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Gwynedd Mercy University recently began a Shanachie in Residence program, in which Sisters of Mercy are invited to campus to tell stories of days gone by. A Shanachie, according to Gaelic legend, is a skilled teller of tales or legends, and GMercyU can think of nobody better than the Sisters to share stories of the past. The first invited Shanachies were Sisters Georgia Ann Greene and Sheila Murphy.
Sisters Georgia and Sheila came to GMercyU in the 1960s, when Assumption Hall and the stables were the only buildings on the property, and at a time when Sisters were told where they would work each year by getting their “obediences,” or papers that listed their assignments.
For Sister Georgia, that usually meant teaching, and for Sister Sheila, that meant a nursing position in Philadelphia, which might as well have been a whole world away from where she grew up in the white, middle class suburb of Upper Darby.
“One of the things I think you realize is how blessed you are. How blessed we are,” Sister Sheila said. “It’s what you pull away from that.”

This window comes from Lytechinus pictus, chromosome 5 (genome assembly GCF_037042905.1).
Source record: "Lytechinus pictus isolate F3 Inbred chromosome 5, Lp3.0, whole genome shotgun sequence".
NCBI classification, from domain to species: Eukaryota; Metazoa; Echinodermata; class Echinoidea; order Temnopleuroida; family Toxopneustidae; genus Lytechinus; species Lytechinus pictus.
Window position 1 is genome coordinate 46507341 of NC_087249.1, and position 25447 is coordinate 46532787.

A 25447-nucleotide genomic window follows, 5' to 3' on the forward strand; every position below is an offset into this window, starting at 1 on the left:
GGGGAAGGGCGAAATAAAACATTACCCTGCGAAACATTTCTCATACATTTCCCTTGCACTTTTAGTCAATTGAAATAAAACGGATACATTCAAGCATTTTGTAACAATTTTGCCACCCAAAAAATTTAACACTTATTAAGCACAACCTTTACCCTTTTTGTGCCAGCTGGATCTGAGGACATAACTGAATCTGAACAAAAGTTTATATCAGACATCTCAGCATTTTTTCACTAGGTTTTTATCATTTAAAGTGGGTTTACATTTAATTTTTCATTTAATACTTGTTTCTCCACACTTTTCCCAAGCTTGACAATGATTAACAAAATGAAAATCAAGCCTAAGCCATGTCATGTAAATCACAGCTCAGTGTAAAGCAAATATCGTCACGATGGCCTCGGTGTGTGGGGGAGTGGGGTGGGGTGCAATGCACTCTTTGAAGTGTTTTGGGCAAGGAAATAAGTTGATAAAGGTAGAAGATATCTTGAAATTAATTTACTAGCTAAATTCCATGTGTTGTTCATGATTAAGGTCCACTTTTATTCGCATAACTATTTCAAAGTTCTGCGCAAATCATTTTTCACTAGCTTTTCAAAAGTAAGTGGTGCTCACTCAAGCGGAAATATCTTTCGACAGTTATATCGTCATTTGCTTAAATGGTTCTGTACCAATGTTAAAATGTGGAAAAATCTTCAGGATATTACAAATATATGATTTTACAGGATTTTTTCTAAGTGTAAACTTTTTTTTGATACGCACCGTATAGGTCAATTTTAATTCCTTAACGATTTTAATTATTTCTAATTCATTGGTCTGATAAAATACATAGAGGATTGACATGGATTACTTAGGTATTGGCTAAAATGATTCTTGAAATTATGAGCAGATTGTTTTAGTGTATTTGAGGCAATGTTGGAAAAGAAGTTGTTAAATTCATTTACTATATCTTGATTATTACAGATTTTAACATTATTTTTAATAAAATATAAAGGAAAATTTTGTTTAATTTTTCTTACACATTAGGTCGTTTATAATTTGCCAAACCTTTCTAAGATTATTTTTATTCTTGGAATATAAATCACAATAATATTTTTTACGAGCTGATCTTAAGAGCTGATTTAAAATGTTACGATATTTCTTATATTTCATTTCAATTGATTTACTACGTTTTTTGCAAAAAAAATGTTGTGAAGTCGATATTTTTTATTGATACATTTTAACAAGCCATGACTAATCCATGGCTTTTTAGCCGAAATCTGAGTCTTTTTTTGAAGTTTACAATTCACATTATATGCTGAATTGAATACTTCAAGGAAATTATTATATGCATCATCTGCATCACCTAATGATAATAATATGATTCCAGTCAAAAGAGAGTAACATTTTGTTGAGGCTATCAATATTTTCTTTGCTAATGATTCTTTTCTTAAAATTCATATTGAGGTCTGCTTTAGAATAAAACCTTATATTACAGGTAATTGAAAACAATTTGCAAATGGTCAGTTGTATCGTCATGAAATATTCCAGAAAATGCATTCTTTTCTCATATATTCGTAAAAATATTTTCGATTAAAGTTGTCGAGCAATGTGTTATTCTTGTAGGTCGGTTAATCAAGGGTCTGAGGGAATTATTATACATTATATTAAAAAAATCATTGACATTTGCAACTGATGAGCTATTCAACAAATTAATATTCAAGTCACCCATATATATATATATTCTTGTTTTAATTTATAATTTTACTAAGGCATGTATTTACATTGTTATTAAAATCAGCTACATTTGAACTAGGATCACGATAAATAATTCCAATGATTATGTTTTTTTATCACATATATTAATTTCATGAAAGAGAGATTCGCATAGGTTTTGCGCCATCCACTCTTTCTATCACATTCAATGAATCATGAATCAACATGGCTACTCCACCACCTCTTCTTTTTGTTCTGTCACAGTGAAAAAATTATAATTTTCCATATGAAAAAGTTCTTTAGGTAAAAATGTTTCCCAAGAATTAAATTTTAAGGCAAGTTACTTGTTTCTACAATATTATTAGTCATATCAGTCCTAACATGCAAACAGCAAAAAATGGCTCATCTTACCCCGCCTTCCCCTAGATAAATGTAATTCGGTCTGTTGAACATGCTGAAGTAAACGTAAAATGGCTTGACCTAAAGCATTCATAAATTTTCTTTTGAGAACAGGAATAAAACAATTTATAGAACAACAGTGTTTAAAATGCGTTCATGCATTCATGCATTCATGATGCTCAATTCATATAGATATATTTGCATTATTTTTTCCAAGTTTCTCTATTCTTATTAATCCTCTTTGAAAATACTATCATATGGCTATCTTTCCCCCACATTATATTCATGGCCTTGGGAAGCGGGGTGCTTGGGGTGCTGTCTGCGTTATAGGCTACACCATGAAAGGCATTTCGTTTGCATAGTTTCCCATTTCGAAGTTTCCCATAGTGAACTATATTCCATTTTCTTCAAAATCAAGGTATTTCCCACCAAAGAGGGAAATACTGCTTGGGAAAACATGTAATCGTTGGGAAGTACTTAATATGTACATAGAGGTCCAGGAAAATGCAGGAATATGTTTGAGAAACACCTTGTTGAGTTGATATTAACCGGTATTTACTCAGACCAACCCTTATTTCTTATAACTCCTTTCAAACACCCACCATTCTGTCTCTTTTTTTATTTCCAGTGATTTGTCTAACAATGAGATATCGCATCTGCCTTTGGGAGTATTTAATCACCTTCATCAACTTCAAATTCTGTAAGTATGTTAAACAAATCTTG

Eventually, the Sisters of Mercy were able to do to “prayerful discernments” to think about where God was calling them to work, instead of receiving their obediences each year.
Sister Georgia took some time off from education to work with the homeless in Washington, DC, but soon realized that education was they ticket out of poverty, and she began to pray for direction from God.
“Be careful how you pray, because God is listening,” Sister Georgia said.
Sooner than she imagined, Sister Georgia got a call from the San Carlos Apache Reservation in Arizona, the same place some of our Alternative Spring Break students worked this year. She spent 18 years there, as principal of an elementary school. Most people on the reservation live in poverty, and many battle addictions and health issues.
Sister Sheila took an opportunity to help start the Peruvian Sisters of Mercy, and spent about 20 years in the country, though she was never quite able to perfect her Spanish.
“I always said, ‘I live with people in total poverty, and my poverty is my language,’” she said.
Both Sisters are home in Merion now, and plan to continue sharing their experiences with students at GMercyU.